The playlist began as a way to promote his newest single “Anselm the Wise,” which was released in January. He created the playlist on Feb. 1, but instead of just including his own songs, he decided to add tracks by friends and acquaintances to support and amplify their talents. While their songs appeared on other playlists, Feralcat hadn’t seen a Black Pittsburgh-specific playlist, so he decided to create one.
“Through my lens, this is what I have seen … either friends of mine, or just artists that I admire locally that are Black or of color,” Feralcat says. “The idea just became, I wanted to make a playlist with friends of mine that also included my own music.”
Feralcat is a saxophonist and composer who came to Pittsburgh from New Jersey in 2011 to study engineering at Carnegie Mellon University. He arrived in the city as East Liberty’s gentrification was heightening, which compounded his sense of being an outsider since many of the Black Pittsburghers he knows have memories of growing up or spending time in that neighborhood under different circumstances.
“I don't feel representative of Pittsburgh Blackness,” Feralcat says. “I feel very connected to the city, but at the same time, I feel like the city doesn't feel connected to me.”
The artists he’s met through performing and producing music in Pittsburgh are a mix of transplants and natives. The more than 50 artists on the playlist also vary in genres — from R&B to rap to rock to electronic — as well as in popularity, as measured by monthly listeners on Spotify. They range from artists like hardcore punk band Killer of Sheep and hip-hop artist Hubbs, both of whom have about 100 monthly listeners, to artists like soul singer Sierra Sellers with 2,094 monthly listeners, hip-hop and pop artist Brittney Chantele with 15,910, and record label Spillage Village with 1,136,420.
For some of the artists, Feralcat chose from Spotify’s generated list of their top songs. For others, he selected certain songs that felt right for the playlist, admitting, “I'm not much of a curator … I really just did a hodgepodge of artists I can think of.” Compiled together, the songs create a smorgasbord sampler of Pittsburgh’s Black and Brown musicians who swing between genres and aesthetics.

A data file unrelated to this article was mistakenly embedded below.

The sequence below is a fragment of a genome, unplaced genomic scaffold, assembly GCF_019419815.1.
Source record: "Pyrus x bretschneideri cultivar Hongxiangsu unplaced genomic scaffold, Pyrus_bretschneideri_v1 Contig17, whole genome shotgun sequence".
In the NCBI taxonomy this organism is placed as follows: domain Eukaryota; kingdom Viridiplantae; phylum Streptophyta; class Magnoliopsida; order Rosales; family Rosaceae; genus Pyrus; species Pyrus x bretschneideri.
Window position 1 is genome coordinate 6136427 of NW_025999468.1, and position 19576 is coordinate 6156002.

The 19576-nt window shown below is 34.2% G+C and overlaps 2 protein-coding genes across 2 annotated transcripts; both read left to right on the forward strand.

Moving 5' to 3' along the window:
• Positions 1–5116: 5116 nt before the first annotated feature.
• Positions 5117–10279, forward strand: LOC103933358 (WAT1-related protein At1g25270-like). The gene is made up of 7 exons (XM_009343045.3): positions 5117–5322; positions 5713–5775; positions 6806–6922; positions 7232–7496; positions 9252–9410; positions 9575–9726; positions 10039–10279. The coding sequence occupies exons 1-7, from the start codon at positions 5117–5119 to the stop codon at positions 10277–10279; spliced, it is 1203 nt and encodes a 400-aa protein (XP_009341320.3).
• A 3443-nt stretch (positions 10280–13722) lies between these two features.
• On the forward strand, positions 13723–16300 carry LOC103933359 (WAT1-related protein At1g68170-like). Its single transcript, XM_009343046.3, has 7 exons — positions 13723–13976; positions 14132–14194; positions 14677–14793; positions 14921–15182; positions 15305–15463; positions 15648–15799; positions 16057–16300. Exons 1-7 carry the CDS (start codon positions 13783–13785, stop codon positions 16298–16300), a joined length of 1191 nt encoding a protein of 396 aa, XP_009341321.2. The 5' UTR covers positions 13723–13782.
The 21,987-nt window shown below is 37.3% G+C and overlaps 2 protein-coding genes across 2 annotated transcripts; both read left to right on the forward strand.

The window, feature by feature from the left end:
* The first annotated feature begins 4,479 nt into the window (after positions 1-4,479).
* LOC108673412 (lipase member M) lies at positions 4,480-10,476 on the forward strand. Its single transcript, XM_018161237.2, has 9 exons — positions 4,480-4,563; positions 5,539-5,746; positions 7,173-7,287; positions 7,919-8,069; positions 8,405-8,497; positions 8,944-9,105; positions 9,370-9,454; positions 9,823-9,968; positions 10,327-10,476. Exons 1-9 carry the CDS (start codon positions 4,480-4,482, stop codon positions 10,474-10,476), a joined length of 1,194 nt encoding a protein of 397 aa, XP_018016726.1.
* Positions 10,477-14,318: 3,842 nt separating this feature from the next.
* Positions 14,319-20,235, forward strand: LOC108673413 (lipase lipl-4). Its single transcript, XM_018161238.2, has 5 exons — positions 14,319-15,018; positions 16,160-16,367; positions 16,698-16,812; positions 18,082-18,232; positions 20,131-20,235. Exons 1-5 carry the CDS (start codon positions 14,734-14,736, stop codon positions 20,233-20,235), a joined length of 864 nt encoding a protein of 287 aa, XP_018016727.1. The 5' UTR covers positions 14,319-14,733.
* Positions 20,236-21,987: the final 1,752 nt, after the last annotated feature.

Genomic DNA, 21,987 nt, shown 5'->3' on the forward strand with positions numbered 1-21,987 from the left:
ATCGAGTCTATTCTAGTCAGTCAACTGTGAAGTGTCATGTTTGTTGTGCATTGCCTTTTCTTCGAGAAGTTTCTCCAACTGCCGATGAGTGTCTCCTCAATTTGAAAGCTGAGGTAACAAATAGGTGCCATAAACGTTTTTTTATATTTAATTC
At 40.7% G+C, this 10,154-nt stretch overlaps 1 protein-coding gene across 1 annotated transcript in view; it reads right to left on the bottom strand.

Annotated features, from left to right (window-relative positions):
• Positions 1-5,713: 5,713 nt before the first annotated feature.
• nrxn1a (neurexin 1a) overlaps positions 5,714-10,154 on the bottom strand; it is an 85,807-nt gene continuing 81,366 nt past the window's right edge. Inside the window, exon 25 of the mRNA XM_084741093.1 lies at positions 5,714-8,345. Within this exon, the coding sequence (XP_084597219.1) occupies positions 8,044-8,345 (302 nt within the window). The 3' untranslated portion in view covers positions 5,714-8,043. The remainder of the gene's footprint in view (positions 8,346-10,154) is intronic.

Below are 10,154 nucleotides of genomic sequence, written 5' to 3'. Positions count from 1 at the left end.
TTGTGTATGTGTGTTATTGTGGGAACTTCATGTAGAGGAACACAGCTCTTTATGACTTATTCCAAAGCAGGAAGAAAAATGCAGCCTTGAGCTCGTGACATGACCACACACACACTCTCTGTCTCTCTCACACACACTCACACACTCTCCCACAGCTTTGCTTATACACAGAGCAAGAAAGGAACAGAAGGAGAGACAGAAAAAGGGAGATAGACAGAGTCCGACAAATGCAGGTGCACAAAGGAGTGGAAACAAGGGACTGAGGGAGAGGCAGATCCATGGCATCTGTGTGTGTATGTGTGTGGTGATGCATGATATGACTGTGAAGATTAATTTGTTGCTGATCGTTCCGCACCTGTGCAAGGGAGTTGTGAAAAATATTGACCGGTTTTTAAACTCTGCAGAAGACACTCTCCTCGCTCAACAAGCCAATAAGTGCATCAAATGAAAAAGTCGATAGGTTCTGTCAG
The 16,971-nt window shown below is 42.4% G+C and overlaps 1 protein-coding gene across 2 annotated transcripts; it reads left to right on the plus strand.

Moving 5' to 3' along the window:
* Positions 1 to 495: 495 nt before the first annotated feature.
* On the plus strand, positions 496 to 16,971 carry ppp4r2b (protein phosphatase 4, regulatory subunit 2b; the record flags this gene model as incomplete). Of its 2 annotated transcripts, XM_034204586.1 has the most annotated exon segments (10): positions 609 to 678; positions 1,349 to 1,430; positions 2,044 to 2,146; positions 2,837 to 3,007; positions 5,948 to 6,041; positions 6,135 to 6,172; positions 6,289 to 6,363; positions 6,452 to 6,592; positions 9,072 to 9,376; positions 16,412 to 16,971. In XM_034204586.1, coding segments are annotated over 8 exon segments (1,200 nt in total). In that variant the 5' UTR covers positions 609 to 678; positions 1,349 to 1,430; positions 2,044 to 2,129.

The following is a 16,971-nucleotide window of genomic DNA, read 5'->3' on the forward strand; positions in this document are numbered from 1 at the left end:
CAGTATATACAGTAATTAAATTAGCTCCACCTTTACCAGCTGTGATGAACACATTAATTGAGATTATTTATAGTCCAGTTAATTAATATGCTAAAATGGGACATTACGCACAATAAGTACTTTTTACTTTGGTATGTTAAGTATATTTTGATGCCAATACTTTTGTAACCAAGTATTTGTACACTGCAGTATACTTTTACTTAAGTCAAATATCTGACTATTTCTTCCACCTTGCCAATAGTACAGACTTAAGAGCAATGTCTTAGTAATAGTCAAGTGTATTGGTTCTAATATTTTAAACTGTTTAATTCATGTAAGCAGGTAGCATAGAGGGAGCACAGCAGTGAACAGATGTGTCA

He also made an admittedly “inflammatory” Facebook post about a dearth of Black jazz musicians actively making records, which led to several suggestions for artists to include in his playlist, which he then added. While he hasn’t updated the playlist since then, he says he’s open to further feedback, with the caveat that he’ll listen and decide for himself whether to include the suggestions.
His playlist description qualifies that “I vibe with all of these tracks,” and he adds, “there's something that puts [Black artists] out from their white counterparts. It's very real and visceral to me, like I hear a difference. And it's not always like, one is good or one is bad. It's just like … I can hear a certain ‘it’ factor that I want that makes me prefer listening to Black artists sometimes.”
The playlist, as of March 4, has 66 songs and lasts just under four hours. Many of the artists on the playlist have collaborated with each other, giving the playlist a sense of community within itself. It only has a small following for now, and Feralcat is anxious about keeping up with people’s suggestions if more people start to follow. Still, when asked what he hopes people get out of the playlist, he has a single word: “Joy.”
Black and Brown Pittsburgh as an ‘outsider’